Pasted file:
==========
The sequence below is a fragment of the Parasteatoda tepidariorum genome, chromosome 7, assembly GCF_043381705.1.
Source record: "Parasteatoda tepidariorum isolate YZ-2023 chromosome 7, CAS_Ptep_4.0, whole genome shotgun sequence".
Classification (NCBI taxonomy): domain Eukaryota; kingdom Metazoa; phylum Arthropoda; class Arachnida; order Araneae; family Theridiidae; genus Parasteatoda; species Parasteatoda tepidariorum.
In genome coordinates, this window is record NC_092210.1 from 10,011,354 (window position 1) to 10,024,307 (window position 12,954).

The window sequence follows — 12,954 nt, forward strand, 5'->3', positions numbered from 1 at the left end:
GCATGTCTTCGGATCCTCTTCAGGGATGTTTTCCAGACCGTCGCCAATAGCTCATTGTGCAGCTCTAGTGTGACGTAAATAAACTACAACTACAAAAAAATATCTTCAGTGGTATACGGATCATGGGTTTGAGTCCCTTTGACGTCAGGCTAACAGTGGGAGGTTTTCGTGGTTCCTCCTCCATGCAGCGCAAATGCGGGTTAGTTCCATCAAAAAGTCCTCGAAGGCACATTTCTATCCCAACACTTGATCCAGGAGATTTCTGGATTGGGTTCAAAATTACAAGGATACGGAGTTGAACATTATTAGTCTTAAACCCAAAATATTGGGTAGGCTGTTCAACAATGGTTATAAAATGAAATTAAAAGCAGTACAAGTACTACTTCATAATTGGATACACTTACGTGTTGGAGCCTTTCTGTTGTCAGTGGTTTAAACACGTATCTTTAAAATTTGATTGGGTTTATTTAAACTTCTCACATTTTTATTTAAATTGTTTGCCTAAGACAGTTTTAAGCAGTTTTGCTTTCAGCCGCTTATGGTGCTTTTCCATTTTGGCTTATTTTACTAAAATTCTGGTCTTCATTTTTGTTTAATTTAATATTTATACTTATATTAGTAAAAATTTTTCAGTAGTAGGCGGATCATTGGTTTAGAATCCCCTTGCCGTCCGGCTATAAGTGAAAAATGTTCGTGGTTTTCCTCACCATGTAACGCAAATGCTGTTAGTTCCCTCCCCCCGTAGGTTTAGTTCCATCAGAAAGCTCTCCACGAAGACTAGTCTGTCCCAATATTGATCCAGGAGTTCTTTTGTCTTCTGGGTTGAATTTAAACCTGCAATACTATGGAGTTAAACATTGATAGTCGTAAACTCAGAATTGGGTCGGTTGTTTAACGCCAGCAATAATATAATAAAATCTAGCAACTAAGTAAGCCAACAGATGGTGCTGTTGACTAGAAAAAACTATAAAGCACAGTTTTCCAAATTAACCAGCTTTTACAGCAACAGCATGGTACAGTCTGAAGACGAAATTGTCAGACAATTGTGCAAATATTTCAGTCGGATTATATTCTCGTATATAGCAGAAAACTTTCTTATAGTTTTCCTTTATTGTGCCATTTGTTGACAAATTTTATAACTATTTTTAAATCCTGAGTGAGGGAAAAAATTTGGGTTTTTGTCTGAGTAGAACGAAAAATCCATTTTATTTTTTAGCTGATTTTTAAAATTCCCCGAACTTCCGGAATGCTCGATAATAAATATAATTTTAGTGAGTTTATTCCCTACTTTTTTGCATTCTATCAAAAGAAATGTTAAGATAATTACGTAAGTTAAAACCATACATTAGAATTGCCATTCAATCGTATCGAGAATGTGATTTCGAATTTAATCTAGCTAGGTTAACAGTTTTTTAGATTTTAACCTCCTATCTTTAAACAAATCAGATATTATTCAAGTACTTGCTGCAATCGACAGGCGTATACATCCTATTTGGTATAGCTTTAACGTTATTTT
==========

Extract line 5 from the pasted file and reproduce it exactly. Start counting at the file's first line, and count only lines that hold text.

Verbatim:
The window sequence follows — 12,954 nt, forward strand, 5'->3', positions numbered from 1 at the left end: